Fox News, along with Trump and his allies, has been suggesting for months a link between donations to the Clinton Foundation and the approval of a deal by the State Department and the Obama administration allowing a Russian company to purchase a Canada-based mining group with operations in the United States.
Trump called it “Watergate, modern-age.” Former White House adviser Sebastian Gorka, speaking on Fox News last month, said it was “equivalent to” the Julius and Ethel Rosenberg spying case of the 1950s, in which the couple was charged with providing U.S. atomic secrets to the Soviet Union, noting that “those people got the chair.”
Various fact-checkers, including The Washington Post’s, have already dismantled the underpinnings of these accusations. No one expected a similar debunking from Fox.
But Smith, in his broadcast, made many of the same points as the fact-checkers. “Now, here’s the accusation,” he said.
Nine people involved in the deal made donations to the Clinton Foundation totaling more than $140 million. In exchange, Secretary of State Clinton approved the sale to the Russians, a quid pro quo. The accusation [was] first made by Peter Schweizer, the senior editor-at-large of the website Breitbart in his 2015 book “Clinton Cash.” The next year, candidate Donald Trump cited the accusation as an example of Clinton corruption.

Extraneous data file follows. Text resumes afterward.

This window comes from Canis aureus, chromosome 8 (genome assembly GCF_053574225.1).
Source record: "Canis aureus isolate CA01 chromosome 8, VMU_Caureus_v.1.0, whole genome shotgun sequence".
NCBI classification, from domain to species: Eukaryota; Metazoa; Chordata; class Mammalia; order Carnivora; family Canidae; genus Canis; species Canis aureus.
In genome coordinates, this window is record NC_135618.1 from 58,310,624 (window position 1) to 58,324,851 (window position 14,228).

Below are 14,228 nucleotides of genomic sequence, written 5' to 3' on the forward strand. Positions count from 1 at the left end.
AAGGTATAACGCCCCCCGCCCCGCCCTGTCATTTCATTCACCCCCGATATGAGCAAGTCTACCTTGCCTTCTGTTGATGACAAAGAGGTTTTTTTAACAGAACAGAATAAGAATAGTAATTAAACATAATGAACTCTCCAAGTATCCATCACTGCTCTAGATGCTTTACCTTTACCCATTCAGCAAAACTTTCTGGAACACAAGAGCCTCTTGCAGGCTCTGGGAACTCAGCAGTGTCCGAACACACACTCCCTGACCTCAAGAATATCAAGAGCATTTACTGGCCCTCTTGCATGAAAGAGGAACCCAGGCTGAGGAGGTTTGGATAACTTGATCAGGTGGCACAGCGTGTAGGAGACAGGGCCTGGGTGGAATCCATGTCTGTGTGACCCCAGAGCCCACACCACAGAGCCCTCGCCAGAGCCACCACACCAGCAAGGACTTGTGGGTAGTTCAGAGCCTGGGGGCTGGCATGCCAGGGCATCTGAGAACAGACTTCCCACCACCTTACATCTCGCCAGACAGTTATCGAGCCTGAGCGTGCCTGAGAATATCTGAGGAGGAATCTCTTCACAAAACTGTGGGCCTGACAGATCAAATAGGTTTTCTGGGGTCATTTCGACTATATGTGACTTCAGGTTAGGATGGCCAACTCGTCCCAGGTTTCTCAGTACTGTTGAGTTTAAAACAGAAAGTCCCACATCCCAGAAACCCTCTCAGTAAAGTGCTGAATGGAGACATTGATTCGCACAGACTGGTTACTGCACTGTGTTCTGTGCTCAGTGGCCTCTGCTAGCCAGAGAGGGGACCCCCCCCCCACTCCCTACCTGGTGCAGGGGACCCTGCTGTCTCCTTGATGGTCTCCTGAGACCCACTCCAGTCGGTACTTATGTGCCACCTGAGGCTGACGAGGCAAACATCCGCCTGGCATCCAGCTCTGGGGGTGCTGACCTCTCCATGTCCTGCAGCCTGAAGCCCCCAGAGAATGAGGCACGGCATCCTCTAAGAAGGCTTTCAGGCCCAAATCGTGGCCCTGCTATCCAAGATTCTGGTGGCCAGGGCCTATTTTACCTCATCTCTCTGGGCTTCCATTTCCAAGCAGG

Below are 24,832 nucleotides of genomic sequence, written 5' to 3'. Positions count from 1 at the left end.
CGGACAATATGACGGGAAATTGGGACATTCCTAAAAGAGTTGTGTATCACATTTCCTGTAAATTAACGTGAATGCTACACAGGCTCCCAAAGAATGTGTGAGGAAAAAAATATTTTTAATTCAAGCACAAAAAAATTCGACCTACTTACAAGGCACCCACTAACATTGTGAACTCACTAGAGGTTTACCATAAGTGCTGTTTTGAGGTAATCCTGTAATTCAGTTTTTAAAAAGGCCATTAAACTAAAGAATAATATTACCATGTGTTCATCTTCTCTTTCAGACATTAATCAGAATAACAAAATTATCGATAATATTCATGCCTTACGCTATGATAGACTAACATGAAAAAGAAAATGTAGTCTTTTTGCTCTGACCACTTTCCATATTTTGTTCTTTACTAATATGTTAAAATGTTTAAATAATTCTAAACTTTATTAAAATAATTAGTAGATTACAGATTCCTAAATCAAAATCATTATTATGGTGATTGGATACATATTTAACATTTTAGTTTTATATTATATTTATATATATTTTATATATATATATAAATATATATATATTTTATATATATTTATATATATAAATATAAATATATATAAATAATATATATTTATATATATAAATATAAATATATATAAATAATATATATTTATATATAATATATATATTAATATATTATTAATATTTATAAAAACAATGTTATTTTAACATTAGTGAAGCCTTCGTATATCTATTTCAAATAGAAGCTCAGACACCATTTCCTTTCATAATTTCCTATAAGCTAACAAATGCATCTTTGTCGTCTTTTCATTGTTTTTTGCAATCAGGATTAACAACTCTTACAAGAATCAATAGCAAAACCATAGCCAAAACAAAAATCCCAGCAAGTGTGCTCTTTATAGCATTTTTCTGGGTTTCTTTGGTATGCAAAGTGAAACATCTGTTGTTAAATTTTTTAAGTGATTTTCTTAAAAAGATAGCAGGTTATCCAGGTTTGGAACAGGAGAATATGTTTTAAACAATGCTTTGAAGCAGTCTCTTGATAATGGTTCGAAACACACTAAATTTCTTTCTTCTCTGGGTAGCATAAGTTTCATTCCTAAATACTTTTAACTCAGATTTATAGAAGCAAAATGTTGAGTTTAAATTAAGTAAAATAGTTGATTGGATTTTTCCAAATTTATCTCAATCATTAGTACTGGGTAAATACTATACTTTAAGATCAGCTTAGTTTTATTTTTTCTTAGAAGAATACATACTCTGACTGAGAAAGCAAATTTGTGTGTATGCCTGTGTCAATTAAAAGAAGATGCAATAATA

He then played a video of Trump’s version of the “scandal” in which he claimed:
Hillary Clinton’s State Department approved the transfer of 20 percent of America’s uranium holdings to Russia. Well, nine investors in the deal funneled $145 million to the Clinton Foundation.
Smith called the statement “inaccurate in a number of ways,” noting that “the Clinton State Department had no power to veto or approve that transaction.” Rather, it must be approved by an interagency committee of the government consisting of nine department heads, including the secretary of state.
Most of the Clinton Foundation donations in question, he pointed out, came from Frank Giustra, the founder of the uranium company in Canada. But Giustra, Smith noted, “says he sold his stake in the company back in 2007,” three years before the uranium/Russia deal and “a year and a half before Hillary Clinton became secretary of state.” He added:
. . . The accusation is predicated on the charge that Secretary Clinton approved the sale. She did not. A committee of nine evaluated the sale, the president approved the sale, the Nuclear Regulatory Commission and others had to offer permits, and none of the uranium was exported for use by the U.S. to Russia.
Smith has deviated from the Fox and Trump line before, to the point that his Fox colleague Sean Hannity accused him of being “anti-Trump.”
Tuesday night, Twitter was brimming with outrage from people who appeared to share Hannity’s view.
The sense of betrayal among some was similar to sentiments expressed Wednesday about Fox’s Hannity after he stopped defending Alabama U.S. Senate candidate Roy Moore and gave him 24 hours to explain what Hannity called “inconsistencies” in his responses to accusations of sexual misconduct with teenage girls when he was in his 30s.
Correction: An earlier version of this story misspelled Shepard Smith’s first name. The story has been updated with the correct spelling.
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